Header photo by John McCoy
Few pitchers in the history of the game have come even close to what Clayton Kershaw has been able to do so far in his career. He’s not even 30 years old yet, and he’s won 3 Cy Young awards, an MVP, and 4 ERA and WHIP crowns. His 2.36 career ERA leads all active pitchers and had he been healthy enough to pitch even 15 more innings last season, he would have shattered the record for single-season strikeout to walk ratio, an incredible 15.64. He walked 11 batters in 149 innings last season, an unbelievable .7 BB/9 that would have been a top-5 mark all-time among pitchers past 1900 (even though most batters still called their own balls and strikes back then).
He’s led the league in WHIP more times (5) in 11 seasons than Sandy Koufax did in 11 or Greg Maddux did in 22. He leads the NL so far this season, well on his way to his 6th season leading the league that would tie him 2nd all time with Pedro Martinez, Carl Hubbell, and Walter Johnson. That’s fine.
Excluding his phenomenal 2016 season, which ultimately doesn’t count because of the innings qualification, he is on pace for a career high strikeout/walk ratio and walks per nine, so his command is still terrifyingly precise, but he is allowing home runs at an alarming rate. Well, alarming for Kershaw standards. Through 9 starts and 62.2 innings, he is just under a quarter of the way to his career average in games started and innings pitched. If we were to multiply his home run totals by 3.66 (because 3.66 times 62.2 innings = 227 innings, his 162 game average), we get 25.
25 is not a bad total, but by Kershaw standards it is pretty bad, a career worst by nearly double. Given his extreme ability to locate most of his pitches (spoiler alert, keep reading), Kershaw might allow more home runs than walks this season. That is neither here nor there, but we’re entering uncharted Kershaw waters so far this year. His command is still the cream of the crop, but at the same time, when he misses with his pitches, hitters are punishing him for it. He’s throwing his fastball 47.9% of his pitches this season, the lowest in his career and a number that has decreased every season since he debuted in 2009 at 71%. Meanwhile he is throwing his slider at the highest rate of his career, 36.9%, but is also throwing it the hardest he ever has at an average of 89.1 miles per hour.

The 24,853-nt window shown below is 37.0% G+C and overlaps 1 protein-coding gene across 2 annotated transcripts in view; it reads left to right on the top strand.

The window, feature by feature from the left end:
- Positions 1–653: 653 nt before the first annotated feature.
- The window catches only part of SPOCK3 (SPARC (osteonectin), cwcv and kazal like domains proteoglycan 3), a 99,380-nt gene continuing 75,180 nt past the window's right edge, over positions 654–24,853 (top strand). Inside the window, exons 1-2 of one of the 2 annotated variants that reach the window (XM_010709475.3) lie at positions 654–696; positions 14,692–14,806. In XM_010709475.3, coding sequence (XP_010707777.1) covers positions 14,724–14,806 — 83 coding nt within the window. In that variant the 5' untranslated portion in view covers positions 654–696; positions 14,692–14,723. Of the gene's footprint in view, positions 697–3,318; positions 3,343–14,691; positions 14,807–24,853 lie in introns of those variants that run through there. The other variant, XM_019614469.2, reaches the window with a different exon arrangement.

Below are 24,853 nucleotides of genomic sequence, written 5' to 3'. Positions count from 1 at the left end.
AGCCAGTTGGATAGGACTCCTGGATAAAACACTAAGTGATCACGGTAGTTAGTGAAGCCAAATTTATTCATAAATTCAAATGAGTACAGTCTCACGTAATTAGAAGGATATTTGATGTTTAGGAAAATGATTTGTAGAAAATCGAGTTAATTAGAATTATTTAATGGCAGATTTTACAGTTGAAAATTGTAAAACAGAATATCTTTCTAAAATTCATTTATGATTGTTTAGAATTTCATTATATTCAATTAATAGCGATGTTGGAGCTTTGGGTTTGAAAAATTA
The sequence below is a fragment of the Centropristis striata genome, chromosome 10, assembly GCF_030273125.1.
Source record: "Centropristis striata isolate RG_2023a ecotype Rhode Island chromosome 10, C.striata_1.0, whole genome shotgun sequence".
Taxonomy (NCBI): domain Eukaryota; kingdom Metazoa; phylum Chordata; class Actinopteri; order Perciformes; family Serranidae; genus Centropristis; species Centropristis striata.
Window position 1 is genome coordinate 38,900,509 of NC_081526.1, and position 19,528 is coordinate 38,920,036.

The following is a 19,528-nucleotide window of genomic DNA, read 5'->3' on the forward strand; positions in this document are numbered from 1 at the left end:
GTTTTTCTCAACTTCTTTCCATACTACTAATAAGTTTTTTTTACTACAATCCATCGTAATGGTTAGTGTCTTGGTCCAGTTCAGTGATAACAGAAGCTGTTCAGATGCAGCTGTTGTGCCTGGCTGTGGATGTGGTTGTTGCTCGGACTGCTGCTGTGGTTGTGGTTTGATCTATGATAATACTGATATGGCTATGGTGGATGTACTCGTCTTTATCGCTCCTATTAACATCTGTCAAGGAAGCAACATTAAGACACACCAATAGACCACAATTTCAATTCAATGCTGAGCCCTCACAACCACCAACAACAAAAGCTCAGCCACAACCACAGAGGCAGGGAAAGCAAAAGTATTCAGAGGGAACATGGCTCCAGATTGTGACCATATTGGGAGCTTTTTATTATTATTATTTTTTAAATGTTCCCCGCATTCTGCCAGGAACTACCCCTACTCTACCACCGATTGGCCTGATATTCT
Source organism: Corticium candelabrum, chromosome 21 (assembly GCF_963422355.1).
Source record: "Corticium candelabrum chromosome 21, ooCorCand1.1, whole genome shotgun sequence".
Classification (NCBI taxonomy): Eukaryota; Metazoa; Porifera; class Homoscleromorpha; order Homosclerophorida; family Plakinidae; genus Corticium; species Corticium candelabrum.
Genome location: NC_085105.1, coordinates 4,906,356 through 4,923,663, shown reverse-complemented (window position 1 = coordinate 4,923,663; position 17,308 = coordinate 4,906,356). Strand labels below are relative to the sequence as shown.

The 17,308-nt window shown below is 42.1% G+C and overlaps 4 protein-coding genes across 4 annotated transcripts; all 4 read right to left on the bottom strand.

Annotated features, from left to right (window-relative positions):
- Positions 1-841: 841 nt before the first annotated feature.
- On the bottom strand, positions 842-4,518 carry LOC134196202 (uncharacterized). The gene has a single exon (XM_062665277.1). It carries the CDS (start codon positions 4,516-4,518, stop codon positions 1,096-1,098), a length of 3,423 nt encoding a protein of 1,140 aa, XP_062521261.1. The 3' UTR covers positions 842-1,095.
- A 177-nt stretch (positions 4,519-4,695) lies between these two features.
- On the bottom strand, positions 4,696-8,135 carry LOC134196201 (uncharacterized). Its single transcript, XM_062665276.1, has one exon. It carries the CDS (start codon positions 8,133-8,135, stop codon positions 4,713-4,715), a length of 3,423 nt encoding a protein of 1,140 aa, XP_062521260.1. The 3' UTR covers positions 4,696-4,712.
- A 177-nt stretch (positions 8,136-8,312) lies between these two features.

The above photo is Kershaw’s slider placement in 2016. In his career, Kershaw’s opponent batting average against his slider is a measly .161, in large part because he does such an amazing job making the pitch dive in on a right-handed batter, forcing him to either drill it weakly into the ground breaking their bat, missing it entirely, or, rarely, flipping it over the head of the third baseman. It is equally difficult for left-handers, watching a pitch that looks like its going to kneecap you and then ends up called for a strike on the outside corner. In short, Kershaw managed to bury his slider so far against the black and sneak it just above the bottom of the zone that hardly any hitter can be successful against it.
2017 is a different story, though. It is a volatile pitch, responsible for 26 strikeouts but opposing batters have also taken him deep on it 3 times (compared to two each for the curveball and fastball), have walked 6 times, and are batting .283 and slugging .402 against the slider this season, compared to a career .252 slugging percentage against the slider. That said, opposing batters are not necessarily avoiding it, they are swinging at it 56.9% of sliders thrown in 2017 compared to 56.2% of sliders thrown in his career. So he’s throwing it harder, but it isn’t as accurate, either too far down and away to a left-handed hitter, or just high enough in the zone that it is hittable.
This isn’t a smear job on Kershaw, but it’s just so weird. He’s still nearly unhittable, but it’s his traditionally most unhittable pitch that is coming back to hurt him. He’s allowing home runs at twice his career rate, but he’s also limiting walks at a career best rate and 2nd best in the NL rate. Behind the league leading WHIP and career best K/BB ratio, it’s hard to notice that his home runs are ballooning, but I think we’ve found a reason. If this continues, he could allow more than 25 home runs this season. That’s like 13th in the National League, a seat next to Jason Hammel!
Gotta get that slider down!
Much like this. He’s still the best pitcher in the game by a considerable margin, and when he is handed his fourth Cy Young Award in November, we can go back to this post and laugh at me. Or applaud me because we diagnosed Kershaw’s home run “problem”.
Thanks for reading.